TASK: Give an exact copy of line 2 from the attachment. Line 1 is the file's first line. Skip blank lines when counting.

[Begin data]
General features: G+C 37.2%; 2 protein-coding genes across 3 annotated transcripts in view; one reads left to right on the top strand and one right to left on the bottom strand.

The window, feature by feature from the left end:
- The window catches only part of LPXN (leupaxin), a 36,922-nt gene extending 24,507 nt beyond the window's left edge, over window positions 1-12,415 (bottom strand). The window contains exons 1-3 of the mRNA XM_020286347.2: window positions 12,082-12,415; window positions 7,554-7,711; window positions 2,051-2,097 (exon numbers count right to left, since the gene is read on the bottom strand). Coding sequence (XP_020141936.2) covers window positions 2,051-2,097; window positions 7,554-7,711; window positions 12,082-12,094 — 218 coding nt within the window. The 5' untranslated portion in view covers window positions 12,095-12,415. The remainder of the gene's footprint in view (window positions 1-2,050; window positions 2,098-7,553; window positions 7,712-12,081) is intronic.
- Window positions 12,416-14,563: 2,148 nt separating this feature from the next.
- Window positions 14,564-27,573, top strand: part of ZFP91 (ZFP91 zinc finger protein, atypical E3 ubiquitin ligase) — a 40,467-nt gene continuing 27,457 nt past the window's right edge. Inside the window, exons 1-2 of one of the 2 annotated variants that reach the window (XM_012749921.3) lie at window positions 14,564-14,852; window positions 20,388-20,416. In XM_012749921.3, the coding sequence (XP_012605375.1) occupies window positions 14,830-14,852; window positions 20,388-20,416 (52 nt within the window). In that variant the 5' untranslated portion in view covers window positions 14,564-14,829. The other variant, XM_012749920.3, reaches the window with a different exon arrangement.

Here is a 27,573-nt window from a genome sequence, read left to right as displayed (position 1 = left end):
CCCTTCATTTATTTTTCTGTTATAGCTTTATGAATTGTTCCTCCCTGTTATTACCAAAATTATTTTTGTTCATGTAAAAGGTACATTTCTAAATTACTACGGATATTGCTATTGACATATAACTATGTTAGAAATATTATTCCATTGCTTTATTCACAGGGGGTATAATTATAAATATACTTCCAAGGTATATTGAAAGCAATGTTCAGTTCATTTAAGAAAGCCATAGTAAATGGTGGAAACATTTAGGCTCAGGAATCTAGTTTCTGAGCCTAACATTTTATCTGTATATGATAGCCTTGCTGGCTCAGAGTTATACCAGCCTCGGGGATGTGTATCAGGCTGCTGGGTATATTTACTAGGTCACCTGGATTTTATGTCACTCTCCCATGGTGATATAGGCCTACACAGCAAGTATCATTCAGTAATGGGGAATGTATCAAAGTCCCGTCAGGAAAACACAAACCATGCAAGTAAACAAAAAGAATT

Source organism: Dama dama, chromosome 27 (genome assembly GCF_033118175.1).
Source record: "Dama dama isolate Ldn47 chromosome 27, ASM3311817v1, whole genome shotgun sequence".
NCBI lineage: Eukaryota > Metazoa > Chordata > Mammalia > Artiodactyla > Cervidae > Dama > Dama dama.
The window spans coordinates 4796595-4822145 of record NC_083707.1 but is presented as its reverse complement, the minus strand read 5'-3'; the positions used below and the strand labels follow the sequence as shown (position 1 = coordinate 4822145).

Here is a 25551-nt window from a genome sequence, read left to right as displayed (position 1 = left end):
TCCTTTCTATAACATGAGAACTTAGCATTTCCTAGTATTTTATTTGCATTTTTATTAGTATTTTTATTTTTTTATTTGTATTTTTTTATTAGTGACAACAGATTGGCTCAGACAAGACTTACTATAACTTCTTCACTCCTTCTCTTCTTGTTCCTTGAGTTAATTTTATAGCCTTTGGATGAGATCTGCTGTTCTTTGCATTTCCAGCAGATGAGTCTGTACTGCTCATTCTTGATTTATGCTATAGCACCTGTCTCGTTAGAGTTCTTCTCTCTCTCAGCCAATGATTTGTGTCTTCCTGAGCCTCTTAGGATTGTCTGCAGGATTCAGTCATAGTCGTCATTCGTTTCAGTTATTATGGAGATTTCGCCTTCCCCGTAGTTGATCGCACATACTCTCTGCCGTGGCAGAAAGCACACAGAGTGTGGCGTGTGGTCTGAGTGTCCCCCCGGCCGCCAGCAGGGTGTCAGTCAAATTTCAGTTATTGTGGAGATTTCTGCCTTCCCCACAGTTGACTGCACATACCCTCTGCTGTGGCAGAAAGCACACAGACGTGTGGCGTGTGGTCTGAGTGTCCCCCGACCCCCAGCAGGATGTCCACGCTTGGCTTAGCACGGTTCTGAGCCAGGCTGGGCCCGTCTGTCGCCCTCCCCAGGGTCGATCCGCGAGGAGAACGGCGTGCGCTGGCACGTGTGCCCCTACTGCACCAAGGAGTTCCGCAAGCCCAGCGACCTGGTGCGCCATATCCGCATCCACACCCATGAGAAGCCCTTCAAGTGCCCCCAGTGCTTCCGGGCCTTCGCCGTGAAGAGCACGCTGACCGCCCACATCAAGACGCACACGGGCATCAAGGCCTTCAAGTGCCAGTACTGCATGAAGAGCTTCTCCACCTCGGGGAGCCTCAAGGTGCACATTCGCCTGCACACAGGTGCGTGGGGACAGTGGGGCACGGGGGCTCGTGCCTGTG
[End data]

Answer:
The window, feature by feature from the left end: